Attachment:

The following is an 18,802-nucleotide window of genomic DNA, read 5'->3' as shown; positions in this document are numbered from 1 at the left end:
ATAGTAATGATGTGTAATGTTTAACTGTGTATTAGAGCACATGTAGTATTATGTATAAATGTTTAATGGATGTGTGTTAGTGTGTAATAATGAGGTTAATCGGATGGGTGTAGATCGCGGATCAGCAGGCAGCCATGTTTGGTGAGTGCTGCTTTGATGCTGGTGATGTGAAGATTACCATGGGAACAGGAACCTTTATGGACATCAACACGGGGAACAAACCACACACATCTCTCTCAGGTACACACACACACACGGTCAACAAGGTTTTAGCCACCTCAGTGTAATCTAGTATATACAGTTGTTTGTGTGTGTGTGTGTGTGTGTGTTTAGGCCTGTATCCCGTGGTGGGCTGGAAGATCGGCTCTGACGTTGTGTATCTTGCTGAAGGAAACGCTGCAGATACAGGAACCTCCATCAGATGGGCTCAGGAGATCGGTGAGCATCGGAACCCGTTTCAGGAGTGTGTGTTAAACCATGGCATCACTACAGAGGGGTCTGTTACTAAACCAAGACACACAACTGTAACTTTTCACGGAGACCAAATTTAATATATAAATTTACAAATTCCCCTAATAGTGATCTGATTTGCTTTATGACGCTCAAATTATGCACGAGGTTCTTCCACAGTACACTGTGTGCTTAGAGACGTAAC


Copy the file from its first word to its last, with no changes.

The following is an 18,802-nucleotide window of genomic DNA, read 5'->3' as shown; positions in this document are numbered from 1 at the left end:
ATAGTAATGATGTGTAATGTTTAACTGTGTATTAGAGCACATGTAGTATTATGTATAAATGTTTAATGGATGTGTGTTAGTGTGTAATAATGAGGTTAATCGGATGGGTGTAGATCGCGGATCAGCAGGCAGCCATGTTTGGTGAGTGCTGCTTTGATGCTGGTGATGTGAAGATTACCATGGGAACAGGAACCTTTATGGACATCAACACGGGGAACAAACCACACACATCTCTCTCAGGTACACACACACACACGGTCAACAAGGTTTTAGCCACCTCAGTGTAATCTAGTATATACAGTTGTTTGTGTGTGTGTGTGTGTGTGTGTTTAGGCCTGTATCCCGTGGTGGGCTGGAAGATCGGCTCTGACGTTGTGTATCTTGCTGAAGGAAACGCTGCAGATACAGGAACCTCCATCAGATGGGCTCAGGAGATCGGTGAGCATCGGAACCCGTTTCAGGAGTGTGTGTTAAACCATGGCATCACTACAGAGGGGTCTGTTACTAAACCAAGACACACAACTGTAACTTTTCACGGAGACCAAATTTAATATATAAATTTACAAATTCCCCTAATAGTGATCTGATTTGCTTTATGACGCTCAAATTATGCACGAGGTTCTTCCACAGTACACTGTGTGCTTAGAGACGTAAC